March 28th, 2016
The humpback whale (Megaptera novaeangliae) was given its common name because of the shape of its dorsal fin and its unique diving behaviour. Its scientific name, Megaptera, means “large-winged” and refers to its long, white, wing-like flippers. These fins can be as big as one-third of the animal’s body length and give incredible maneuverability, even being used to swim backwards and hang upside down!
Found throughout the world’s oceans, there are three distinct populations of humpbacks: one in the North Pacific, one in the North Atlantic, and another in the Southern Hemisphere. Northern Hemisphere humpbacks reach an average length of 49 to 52 feet (15-16 m). The average weight for a mature adult is 35 to 50 tons, with females generally being larger than males. Humpbacks are primarily dark grey or black in colour, with a variable amount of white on their pectoral fins, belly and fluke. This variation is so distinctive that patterns on the undersides of their flukes can be used to identify individual whales, similar to a human fingerprint.
Humpback whales make a seasonal migration, one of the farthest of any mammal. Summers are spent feeding in cold, productive coastal waters; and winters in warmer, shallower waters more suitable for breeding and calving. One of the more closely studied routes is between Alaska and Hawaii, where humpbacks have been observed making the 3,000 mile (4,830 km) trip in as few as 36 days.
Humpback whales are a favourite of whale watchers; they are incredibly acrobatic, performing aerial displays, such as breaching or slapping the surface with their pectoral fins or tails; believed to be a form of communication. Humpbacks are baleen whales, using baleen plates to strain small fish such as krill or herring and plankton out of the water. They can consume up to 3,000 pounds (1,360 kg) of food per day and use several different feeding methods including ‘lunge feeding’ and ‘bubble net feeding’. Humpbacks are best known for their ‘singing’ behaviour, thought to be only performed by males, lasting as long as 20 minutes, and serving a role in dominance, aggression and mate attraction.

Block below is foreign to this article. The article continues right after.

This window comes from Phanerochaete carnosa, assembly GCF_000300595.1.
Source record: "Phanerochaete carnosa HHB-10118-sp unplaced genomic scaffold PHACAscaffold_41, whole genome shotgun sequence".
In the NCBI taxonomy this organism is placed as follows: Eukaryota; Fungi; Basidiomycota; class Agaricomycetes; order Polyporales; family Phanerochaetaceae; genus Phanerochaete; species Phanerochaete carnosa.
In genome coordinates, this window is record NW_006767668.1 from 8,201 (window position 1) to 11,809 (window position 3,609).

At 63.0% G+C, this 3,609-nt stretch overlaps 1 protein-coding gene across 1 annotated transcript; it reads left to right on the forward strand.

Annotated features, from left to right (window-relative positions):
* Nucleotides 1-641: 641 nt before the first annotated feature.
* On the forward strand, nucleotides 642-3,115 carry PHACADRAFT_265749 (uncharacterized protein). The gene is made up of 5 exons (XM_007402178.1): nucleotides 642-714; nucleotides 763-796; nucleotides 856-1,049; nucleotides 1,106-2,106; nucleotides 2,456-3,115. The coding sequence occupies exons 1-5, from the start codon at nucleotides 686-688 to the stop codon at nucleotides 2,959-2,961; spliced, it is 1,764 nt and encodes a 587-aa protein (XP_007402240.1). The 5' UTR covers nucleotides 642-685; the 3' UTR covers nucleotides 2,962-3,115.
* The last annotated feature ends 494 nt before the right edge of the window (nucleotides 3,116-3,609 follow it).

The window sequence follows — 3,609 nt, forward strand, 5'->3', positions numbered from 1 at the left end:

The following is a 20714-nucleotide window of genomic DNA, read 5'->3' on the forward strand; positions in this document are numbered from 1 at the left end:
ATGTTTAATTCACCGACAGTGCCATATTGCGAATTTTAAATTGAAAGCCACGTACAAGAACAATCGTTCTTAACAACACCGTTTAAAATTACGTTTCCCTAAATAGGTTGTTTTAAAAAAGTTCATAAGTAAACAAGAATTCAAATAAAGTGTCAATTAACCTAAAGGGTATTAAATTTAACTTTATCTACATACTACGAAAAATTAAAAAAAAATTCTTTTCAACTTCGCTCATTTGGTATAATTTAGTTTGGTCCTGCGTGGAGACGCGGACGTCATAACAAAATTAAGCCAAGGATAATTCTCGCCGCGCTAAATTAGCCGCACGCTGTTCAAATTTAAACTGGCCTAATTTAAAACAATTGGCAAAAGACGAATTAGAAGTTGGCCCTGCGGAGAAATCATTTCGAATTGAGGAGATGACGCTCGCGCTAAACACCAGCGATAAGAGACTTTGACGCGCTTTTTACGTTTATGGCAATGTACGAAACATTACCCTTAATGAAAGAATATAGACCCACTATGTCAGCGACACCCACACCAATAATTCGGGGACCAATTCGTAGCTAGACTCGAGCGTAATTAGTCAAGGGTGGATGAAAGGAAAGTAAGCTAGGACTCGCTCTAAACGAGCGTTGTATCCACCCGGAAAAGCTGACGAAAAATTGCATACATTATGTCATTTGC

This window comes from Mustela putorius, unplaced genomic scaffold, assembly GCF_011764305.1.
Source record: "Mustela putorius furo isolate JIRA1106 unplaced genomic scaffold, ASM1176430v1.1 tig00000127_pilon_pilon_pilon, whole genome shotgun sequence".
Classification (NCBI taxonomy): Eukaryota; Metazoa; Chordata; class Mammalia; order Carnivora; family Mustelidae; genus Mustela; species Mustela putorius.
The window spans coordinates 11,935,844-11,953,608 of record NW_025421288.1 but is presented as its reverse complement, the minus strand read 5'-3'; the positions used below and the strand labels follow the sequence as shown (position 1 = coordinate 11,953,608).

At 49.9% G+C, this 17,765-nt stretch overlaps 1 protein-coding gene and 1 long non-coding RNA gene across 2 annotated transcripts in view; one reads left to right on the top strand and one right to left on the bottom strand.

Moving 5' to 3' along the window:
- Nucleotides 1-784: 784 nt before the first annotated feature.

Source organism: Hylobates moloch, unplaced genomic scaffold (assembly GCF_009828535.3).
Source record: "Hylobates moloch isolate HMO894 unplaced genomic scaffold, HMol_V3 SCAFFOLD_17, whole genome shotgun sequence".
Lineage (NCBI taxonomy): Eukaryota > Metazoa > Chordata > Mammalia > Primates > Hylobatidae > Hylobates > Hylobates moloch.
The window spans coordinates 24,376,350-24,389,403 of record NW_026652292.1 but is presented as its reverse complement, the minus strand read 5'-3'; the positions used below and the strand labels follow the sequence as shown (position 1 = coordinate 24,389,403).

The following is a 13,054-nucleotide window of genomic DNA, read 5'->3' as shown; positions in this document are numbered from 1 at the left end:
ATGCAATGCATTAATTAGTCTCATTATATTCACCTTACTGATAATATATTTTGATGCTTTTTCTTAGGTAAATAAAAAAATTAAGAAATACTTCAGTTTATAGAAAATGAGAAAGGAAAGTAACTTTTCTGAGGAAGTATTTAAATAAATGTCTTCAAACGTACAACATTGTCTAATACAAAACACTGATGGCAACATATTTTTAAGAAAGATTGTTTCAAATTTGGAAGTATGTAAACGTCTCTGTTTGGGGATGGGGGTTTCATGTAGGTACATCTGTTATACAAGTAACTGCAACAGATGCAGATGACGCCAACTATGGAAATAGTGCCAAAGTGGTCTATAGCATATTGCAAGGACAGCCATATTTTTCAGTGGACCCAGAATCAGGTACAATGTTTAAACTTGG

Like other large whales, the humpback was a target for the whaling industry and their population became severely depleted. About 21,000 humpbacks were recorded caught in the North Pacific until they were protected by a moratorium in 1966 by the International Whaling Commission, with commercial whaling ending in British Columbia in 1968. Recent data indicates there are now over 2,100 humpbacks in BC and their numbers are increasing at a rate of about four per cent per year. This recovery is due to the cessation of whaling, but also the protection of winter breeding areas in Mexico and Hawaii, and their protection under the Canadian Fisheries Act.The pre-whaling population estimate for BC is about 4,000 whales in 1905 – almost twice the size of the current population. So while recovery is not yet complete, and threats such as entanglement in fishing gear, collisions with ships and noise pollution still exist, the future of humpbacks in BC looks very promising!